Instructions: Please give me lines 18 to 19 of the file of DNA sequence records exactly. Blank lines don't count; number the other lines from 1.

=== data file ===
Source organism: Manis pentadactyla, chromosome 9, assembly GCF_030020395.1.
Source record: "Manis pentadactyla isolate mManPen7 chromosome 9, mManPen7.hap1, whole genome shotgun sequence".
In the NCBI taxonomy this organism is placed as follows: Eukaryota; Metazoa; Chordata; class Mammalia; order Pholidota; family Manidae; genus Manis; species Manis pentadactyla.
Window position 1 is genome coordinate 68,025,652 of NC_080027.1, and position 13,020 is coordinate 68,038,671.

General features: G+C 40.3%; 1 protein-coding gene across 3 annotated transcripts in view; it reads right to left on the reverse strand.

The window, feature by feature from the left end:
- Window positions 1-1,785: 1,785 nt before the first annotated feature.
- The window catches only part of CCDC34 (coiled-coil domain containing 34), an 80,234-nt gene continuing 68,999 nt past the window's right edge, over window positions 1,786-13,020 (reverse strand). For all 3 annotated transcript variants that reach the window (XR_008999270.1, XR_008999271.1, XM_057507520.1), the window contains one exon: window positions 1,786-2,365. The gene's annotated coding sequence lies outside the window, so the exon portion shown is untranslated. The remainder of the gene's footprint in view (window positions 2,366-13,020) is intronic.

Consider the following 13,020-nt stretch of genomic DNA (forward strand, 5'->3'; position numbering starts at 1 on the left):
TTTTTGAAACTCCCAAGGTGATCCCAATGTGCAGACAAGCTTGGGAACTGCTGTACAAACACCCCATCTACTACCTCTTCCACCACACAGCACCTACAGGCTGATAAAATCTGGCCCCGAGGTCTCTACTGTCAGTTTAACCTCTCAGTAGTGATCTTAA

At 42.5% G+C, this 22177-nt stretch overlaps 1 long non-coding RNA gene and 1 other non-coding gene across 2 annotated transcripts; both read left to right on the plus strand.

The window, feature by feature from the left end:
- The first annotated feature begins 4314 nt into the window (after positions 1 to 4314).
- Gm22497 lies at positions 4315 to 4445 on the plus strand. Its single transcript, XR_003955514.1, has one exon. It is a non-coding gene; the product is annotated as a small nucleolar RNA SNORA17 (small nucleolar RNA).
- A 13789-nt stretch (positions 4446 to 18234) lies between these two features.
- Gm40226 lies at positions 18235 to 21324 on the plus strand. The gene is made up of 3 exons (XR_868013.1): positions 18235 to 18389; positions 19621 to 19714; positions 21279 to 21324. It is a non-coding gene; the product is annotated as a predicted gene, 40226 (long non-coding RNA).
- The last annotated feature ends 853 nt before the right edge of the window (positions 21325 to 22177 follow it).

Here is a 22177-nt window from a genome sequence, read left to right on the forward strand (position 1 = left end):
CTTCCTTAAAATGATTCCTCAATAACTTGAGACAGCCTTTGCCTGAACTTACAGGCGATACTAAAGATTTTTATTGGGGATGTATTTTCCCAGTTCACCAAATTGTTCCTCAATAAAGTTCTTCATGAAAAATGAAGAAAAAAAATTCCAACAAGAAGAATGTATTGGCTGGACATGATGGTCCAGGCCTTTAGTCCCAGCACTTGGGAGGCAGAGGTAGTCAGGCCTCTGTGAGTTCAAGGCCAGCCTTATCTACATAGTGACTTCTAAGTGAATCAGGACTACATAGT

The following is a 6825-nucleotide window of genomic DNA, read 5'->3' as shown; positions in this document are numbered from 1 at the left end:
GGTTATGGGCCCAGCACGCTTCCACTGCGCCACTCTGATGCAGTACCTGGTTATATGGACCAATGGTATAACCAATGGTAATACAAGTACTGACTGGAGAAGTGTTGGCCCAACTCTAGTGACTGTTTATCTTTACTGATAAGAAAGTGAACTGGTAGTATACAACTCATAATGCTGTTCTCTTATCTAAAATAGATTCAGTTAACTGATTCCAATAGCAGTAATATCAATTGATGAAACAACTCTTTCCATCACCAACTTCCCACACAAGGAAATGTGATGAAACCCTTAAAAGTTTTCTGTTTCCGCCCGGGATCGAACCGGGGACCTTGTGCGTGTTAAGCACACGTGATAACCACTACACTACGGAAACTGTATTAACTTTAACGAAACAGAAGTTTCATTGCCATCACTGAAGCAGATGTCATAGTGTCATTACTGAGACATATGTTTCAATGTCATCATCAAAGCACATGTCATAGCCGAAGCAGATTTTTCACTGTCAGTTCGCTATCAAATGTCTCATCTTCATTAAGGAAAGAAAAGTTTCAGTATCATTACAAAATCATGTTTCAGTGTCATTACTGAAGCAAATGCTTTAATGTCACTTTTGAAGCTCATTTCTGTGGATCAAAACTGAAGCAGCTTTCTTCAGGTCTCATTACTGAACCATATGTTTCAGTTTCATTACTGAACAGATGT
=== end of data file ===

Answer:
Here is a 22177-nt window from a genome sequence, read left to right on the forward strand (position 1 = left end):
CTTCCTTAAAATGATTCCTCAATAACTTGAGACAGCCTTTGCCTGAACTTACAGGCGATACTAAAGATTTTTATTGGGGATGTATTTTCCCAGTTCACCAAATTGTTCCTCAATAAAGTTCTTCATGAAAAATGAAGAAAAAAAATTCCAACAAGAAGAATGTATTGGCTGGACATGATGGTCCAGGCCTTTAGTCCCAGCACTTGGGAGGCAGAGGTAGTCAGGCCTCTGTGAGTTCAAGGCCAGCCTTATCTACATAGTGACTTCTAAGTGAATCAGGACTACATAGT